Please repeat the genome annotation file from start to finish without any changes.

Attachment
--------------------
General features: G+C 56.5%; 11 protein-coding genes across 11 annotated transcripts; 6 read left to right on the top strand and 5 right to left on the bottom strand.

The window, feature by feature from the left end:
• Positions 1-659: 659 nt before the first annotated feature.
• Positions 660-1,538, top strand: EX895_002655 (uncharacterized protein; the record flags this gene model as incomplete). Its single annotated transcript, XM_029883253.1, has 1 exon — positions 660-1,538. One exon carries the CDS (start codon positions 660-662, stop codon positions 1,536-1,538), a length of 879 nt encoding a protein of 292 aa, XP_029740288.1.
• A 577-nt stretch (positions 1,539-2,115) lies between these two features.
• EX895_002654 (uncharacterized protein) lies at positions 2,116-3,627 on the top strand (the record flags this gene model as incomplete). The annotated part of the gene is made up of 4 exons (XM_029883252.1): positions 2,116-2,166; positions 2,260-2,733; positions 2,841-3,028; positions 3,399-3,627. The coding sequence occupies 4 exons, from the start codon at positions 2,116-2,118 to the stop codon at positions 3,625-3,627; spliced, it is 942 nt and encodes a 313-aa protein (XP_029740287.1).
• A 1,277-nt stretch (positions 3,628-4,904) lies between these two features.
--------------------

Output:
General features: G+C 56.5%; 11 protein-coding genes across 11 annotated transcripts; 6 read left to right on the top strand and 5 right to left on the bottom strand.

The window, feature by feature from the left end:
• Positions 1-659: 659 nt before the first annotated feature.
• Positions 660-1,538, top strand: EX895_002655 (uncharacterized protein; the record flags this gene model as incomplete). Its single annotated transcript, XM_029883253.1, has 1 exon — positions 660-1,538. One exon carries the CDS (start codon positions 660-662, stop codon positions 1,536-1,538), a length of 879 nt encoding a protein of 292 aa, XP_029740288.1.
• A 577-nt stretch (positions 1,539-2,115) lies between these two features.
• EX895_002654 (uncharacterized protein) lies at positions 2,116-3,627 on the top strand (the record flags this gene model as incomplete). The annotated part of the gene is made up of 4 exons (XM_029883252.1): positions 2,116-2,166; positions 2,260-2,733; positions 2,841-3,028; positions 3,399-3,627. The coding sequence occupies 4 exons, from the start codon at positions 2,116-2,118 to the stop codon at positions 3,625-3,627; spliced, it is 942 nt and encodes a 313-aa protein (XP_029740287.1).
• A 1,277-nt stretch (positions 3,628-4,904) lies between these two features.